THOMAS TALLIS (1505-1585) is known as the father of English cathedral music. He was clearly the most influential musical figure in the English church in the Tudor period. In favor with the royalty, he was well supported by Queen Mary and others, and he composed in all the languages in use at the time, though he remained an unreformed Roman Catholic. He was the teacher of William Byrd, who followed Tallis as one of the luminaries of his day.
Tallis’ setting of the Magnificat (The Song of Mary) is one of many canticle settings used in the centuries-old service of Evensong. Music of the Tudor English composers remains a staple of Anglican choral literature throughout the English-speaking world.
MARTIN HOW (born 1931) is a British composer and organist. Born in Liverpool and later educated at Clare College, Cambridge, he read Music and Theology. He has spent most of his career with the Royal School of Church Music where he was known principally as a choir trainer specializing in the training and motivation of young singers. In this capacity he initiated and developed the RSCM Chorister Training Scheme which has since been used in various forms in many parts of the world. He also inaugurated the RSCM Southern Cathedral Singers, a group which has been broadcast frequently on BBC Radio’s Choral Evensong from Canterbury Cathedral and elsewhere.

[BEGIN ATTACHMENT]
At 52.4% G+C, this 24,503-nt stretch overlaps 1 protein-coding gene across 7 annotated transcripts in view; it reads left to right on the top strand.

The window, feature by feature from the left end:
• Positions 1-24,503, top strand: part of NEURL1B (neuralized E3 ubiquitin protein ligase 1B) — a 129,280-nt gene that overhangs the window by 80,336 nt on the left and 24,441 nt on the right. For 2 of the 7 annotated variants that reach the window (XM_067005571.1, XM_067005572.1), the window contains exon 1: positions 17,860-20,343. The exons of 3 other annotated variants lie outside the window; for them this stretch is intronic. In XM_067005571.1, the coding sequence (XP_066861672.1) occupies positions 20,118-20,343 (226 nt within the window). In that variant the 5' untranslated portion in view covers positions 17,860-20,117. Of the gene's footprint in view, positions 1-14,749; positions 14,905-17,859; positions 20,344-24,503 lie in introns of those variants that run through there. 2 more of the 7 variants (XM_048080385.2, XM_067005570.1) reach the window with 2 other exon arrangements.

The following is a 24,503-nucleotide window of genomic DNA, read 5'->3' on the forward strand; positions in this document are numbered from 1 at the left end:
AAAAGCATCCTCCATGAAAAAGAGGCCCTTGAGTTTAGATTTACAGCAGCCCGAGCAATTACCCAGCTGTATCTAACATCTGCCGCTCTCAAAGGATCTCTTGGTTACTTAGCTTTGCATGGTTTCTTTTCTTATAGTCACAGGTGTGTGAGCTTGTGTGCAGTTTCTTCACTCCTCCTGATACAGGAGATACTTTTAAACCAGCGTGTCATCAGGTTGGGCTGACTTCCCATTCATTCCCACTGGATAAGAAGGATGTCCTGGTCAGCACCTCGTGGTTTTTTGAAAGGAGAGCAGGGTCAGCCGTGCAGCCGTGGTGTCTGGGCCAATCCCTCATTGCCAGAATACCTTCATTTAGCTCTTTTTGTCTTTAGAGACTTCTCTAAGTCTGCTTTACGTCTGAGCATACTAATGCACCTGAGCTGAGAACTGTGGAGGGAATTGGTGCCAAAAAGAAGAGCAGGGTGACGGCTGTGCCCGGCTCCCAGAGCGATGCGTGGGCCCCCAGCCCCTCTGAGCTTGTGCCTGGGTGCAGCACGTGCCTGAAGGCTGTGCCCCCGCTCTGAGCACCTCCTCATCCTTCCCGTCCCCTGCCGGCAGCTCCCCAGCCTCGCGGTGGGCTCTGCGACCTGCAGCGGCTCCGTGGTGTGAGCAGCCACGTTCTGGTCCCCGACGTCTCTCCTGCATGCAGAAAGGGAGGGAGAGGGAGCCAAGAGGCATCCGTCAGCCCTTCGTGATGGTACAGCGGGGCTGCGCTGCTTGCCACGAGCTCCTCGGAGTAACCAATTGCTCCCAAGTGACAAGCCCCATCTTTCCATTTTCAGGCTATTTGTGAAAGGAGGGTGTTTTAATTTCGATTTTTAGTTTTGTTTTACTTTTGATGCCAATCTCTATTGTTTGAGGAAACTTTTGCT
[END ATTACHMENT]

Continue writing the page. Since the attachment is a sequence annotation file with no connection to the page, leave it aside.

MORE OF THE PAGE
His compositions for treble choirs are sung throughout the Anglican communion. The anthem sung here by the Epiphany Choristers is a setting of the RSCM Choristers’ Prayer: “Bless, O Lord, us thy servants, who minister in your temple. Grant that what we sing with our lips we believe in our hearts, and what be believe in our hearts we show forth in our lives. through Jesus Christ our Lord.”